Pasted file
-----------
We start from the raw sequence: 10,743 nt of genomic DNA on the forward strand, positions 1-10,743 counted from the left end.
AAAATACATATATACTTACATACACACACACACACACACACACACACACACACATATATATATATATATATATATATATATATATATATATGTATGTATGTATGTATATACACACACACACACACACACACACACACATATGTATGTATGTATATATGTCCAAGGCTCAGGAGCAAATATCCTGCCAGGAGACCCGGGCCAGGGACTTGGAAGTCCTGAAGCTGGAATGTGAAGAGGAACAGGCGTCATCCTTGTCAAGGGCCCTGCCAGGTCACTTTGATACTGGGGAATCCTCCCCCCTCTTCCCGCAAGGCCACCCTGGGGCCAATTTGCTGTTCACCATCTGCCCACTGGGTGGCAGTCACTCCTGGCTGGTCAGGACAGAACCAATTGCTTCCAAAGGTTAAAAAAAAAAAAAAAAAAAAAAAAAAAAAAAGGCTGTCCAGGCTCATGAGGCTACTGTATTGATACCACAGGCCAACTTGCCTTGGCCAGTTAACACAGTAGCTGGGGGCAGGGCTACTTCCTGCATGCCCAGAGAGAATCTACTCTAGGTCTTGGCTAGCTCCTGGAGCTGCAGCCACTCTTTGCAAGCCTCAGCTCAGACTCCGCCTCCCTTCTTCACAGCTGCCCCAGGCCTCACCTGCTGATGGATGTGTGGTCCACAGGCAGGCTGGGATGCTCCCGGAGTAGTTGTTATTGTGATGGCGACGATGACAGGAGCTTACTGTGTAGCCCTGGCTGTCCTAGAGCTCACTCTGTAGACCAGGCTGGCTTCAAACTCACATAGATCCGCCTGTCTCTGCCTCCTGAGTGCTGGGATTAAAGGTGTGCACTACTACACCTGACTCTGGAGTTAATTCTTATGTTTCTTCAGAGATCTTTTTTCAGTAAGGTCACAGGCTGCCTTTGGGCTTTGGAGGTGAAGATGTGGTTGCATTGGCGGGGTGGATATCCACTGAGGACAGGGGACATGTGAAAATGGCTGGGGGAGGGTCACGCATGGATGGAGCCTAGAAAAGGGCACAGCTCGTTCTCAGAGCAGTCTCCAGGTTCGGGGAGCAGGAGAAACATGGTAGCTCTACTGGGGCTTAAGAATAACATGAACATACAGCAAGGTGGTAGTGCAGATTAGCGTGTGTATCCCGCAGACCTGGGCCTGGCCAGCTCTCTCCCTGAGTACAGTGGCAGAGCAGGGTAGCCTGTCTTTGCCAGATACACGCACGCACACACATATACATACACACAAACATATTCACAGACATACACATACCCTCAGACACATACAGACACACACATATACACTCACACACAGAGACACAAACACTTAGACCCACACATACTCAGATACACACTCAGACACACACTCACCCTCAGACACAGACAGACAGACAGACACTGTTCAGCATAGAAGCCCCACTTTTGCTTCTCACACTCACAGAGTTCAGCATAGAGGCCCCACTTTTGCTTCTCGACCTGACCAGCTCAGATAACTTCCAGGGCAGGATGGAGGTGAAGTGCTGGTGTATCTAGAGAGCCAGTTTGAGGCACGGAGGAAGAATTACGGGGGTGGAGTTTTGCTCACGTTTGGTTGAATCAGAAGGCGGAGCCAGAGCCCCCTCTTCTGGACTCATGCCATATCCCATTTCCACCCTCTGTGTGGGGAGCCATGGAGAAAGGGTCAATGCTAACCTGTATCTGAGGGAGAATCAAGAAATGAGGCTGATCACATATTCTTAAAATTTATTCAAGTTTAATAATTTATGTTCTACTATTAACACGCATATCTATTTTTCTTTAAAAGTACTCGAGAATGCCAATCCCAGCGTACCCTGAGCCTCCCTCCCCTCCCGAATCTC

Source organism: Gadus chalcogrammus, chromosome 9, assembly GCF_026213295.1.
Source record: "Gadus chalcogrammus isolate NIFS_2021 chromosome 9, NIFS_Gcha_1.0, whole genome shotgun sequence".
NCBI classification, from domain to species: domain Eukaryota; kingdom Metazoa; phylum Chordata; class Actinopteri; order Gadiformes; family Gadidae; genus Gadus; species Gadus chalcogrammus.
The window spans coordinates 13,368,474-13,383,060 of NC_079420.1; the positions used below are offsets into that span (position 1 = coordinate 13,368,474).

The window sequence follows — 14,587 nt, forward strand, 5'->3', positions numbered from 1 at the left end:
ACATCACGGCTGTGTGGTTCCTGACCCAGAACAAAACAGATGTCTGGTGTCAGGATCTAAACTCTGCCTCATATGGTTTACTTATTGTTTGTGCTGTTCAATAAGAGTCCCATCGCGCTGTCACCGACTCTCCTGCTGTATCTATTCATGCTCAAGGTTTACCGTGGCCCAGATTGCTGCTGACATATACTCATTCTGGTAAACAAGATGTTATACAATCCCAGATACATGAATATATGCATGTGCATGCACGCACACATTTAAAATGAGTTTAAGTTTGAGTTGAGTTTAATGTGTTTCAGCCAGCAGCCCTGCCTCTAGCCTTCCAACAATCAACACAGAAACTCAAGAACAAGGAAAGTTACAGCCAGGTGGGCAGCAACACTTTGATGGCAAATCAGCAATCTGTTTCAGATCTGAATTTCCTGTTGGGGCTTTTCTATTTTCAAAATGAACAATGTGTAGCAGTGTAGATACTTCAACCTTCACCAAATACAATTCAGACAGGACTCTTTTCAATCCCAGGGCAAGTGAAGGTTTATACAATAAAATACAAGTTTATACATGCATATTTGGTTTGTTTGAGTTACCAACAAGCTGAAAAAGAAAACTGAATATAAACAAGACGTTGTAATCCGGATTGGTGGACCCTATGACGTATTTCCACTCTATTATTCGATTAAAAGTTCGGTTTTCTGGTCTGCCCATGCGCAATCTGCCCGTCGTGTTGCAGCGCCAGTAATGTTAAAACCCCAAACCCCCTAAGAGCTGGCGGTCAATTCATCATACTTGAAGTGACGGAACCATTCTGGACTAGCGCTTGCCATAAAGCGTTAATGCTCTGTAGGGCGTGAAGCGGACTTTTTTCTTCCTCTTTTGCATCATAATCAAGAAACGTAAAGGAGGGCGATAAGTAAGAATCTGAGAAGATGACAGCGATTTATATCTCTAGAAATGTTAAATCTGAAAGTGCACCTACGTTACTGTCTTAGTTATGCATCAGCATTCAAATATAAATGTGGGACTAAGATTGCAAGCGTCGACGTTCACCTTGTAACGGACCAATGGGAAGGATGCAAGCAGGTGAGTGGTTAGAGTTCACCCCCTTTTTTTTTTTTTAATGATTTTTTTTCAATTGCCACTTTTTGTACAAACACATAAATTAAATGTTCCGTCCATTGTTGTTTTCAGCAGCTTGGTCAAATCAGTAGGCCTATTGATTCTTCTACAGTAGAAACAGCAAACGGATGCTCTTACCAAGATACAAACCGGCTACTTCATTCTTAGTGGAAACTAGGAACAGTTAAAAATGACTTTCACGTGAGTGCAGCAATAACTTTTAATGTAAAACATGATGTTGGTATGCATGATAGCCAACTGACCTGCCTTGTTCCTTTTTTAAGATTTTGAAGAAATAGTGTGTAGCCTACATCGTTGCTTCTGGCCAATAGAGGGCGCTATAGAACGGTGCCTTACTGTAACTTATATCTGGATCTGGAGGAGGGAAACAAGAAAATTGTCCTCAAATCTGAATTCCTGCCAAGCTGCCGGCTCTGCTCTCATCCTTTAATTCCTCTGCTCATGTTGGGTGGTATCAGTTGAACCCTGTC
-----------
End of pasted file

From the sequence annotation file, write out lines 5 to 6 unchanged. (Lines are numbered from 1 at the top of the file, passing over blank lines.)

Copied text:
NCBI classification, from domain to species: domain Eukaryota; kingdom Metazoa; phylum Chordata; class Actinopteri; order Gadiformes; family Gadidae; genus Gadus; species Gadus chalcogrammus.
The window spans coordinates 13,368,474-13,383,060 of NC_079420.1; the positions used below are offsets into that span (position 1 = coordinate 13,368,474).